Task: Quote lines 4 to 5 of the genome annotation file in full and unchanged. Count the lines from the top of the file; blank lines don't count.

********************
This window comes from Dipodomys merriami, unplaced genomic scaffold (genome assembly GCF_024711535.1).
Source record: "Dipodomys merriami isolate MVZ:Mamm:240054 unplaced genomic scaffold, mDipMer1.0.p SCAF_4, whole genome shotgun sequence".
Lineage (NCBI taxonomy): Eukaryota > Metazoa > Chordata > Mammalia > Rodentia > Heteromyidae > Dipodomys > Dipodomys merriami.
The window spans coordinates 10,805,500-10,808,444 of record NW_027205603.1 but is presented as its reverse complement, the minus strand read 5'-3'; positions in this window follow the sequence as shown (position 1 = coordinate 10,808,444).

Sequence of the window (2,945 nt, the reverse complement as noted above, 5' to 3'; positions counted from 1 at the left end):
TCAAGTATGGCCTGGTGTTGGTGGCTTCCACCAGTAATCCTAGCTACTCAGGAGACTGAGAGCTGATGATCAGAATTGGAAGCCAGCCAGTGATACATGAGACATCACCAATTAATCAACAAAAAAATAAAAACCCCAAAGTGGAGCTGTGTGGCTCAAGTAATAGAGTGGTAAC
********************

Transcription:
The window spans coordinates 10,805,500-10,808,444 of record NW_027205603.1 but is presented as its reverse complement, the minus strand read 5'-3'; positions in this window follow the sequence as shown (position 1 = coordinate 10,808,444).

Sequence of the window (2,945 nt, the reverse complement as noted above, 5' to 3'; positions counted from 1 at the left end):